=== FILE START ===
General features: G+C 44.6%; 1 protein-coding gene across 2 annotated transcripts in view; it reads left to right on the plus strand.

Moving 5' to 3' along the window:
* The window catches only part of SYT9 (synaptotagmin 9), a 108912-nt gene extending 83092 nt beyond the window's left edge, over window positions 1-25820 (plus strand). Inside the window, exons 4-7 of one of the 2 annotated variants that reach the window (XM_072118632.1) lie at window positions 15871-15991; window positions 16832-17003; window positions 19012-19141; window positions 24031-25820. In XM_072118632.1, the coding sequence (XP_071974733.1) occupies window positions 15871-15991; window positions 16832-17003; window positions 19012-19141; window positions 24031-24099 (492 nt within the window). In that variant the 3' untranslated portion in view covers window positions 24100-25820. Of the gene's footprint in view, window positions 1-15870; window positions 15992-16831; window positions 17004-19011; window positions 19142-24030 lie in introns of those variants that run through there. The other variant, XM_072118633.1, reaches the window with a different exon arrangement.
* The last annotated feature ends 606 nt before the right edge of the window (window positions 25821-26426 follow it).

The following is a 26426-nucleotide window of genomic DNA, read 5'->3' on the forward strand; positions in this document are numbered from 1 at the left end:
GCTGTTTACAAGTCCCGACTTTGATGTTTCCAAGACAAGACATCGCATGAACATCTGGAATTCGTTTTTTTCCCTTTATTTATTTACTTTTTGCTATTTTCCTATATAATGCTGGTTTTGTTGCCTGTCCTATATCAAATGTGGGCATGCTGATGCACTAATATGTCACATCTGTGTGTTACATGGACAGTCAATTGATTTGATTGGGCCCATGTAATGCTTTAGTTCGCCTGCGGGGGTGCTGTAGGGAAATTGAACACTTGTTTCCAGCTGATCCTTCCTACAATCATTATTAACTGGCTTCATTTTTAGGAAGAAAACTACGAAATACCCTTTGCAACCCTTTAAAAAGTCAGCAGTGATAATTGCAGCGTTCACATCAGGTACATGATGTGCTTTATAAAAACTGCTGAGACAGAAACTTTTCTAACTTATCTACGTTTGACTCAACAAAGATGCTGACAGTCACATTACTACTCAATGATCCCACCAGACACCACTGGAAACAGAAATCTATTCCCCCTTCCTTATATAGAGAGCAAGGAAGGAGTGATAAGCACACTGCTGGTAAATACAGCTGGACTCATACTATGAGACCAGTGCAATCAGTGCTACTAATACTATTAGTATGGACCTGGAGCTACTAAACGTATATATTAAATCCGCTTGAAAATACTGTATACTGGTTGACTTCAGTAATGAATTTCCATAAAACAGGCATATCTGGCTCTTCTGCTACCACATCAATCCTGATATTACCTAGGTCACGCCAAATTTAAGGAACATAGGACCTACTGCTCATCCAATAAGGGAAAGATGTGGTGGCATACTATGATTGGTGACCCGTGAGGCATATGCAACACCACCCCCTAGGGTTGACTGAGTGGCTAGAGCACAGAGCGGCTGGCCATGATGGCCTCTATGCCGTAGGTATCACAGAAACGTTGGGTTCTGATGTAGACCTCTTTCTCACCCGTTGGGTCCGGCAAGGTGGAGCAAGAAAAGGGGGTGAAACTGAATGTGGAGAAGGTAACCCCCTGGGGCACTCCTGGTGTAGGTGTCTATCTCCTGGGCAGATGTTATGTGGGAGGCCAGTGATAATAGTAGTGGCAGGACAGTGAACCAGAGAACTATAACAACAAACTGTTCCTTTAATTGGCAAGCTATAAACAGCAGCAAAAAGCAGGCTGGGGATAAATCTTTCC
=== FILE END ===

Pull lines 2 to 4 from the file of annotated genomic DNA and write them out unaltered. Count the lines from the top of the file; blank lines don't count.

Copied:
Moving 5' to 3' along the window:
* The window catches only part of SYT9 (synaptotagmin 9), a 108912-nt gene extending 83092 nt beyond the window's left edge, over window positions 1-25820 (plus strand). Inside the window, exons 4-7 of one of the 2 annotated variants that reach the window (XM_072118632.1) lie at window positions 15871-15991; window positions 16832-17003; window positions 19012-19141; window positions 24031-25820. In XM_072118632.1, the coding sequence (XP_071974733.1) occupies window positions 15871-15991; window positions 16832-17003; window positions 19012-19141; window positions 24031-24099 (492 nt within the window). In that variant the 3' untranslated portion in view covers window positions 24100-25820. Of the gene's footprint in view, window positions 1-15870; window positions 15992-16831; window positions 17004-19011; window positions 19142-24030 lie in introns of those variants that run through there. The other variant, XM_072118633.1, reaches the window with a different exon arrangement.
* The last annotated feature ends 606 nt before the right edge of the window (window positions 25821-26426 follow it).